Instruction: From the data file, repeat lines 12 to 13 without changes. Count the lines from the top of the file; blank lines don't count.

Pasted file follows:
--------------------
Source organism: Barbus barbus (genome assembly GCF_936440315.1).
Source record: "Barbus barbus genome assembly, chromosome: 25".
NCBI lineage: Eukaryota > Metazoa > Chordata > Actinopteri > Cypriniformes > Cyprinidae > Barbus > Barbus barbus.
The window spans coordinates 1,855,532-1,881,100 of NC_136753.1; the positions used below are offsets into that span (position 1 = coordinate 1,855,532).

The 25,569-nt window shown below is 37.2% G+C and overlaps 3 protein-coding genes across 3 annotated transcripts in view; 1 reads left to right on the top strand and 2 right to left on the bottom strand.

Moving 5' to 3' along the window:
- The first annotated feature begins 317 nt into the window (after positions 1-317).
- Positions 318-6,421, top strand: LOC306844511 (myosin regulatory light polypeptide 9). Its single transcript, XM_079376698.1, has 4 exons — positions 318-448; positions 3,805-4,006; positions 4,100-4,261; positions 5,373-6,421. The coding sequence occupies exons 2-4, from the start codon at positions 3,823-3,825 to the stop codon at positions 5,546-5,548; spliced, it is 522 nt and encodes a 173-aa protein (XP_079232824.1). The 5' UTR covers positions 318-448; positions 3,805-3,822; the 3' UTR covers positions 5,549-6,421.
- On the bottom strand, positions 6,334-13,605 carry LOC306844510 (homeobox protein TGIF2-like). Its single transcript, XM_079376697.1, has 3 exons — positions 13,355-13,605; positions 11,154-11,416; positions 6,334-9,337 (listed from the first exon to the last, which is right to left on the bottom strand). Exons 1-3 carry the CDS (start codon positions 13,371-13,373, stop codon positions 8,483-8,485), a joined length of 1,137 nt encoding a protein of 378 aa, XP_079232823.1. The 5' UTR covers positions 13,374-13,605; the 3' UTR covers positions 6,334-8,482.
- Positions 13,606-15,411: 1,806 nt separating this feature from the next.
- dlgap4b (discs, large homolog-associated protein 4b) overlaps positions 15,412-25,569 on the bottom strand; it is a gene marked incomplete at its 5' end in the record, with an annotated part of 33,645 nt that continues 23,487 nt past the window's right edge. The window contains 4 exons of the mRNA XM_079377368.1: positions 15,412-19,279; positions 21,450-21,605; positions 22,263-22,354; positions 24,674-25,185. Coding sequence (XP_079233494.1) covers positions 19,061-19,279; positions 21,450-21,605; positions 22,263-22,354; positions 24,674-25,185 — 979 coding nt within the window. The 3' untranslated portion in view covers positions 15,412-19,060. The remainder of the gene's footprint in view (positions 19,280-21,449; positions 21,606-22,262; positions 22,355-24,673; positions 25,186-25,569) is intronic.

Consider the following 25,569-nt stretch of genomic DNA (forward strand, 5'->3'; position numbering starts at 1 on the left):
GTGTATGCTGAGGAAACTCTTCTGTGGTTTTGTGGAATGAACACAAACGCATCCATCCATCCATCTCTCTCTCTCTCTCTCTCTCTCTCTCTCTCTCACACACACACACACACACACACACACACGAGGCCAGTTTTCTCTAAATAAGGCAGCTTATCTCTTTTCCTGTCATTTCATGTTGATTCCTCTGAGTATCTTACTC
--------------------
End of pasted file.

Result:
Consider the following 25,569-nt stretch of genomic DNA (forward strand, 5'->3'; position numbering starts at 1 on the left):
GTGTATGCTGAGGAAACTCTTCTGTGGTTTTGTGGAATGAACACAAACGCATCCATCCATCCATCTCTCTCTCTCTCTCTCTCTCTCTCTCTCTCTCACACACACACACACACACACACACACACGAGGCCAGTTTTCTCTAAATAAGGCAGCTTATCTCTTTTCCTGTCATTTCATGTTGATTCCTCTGAGTATCTTACTC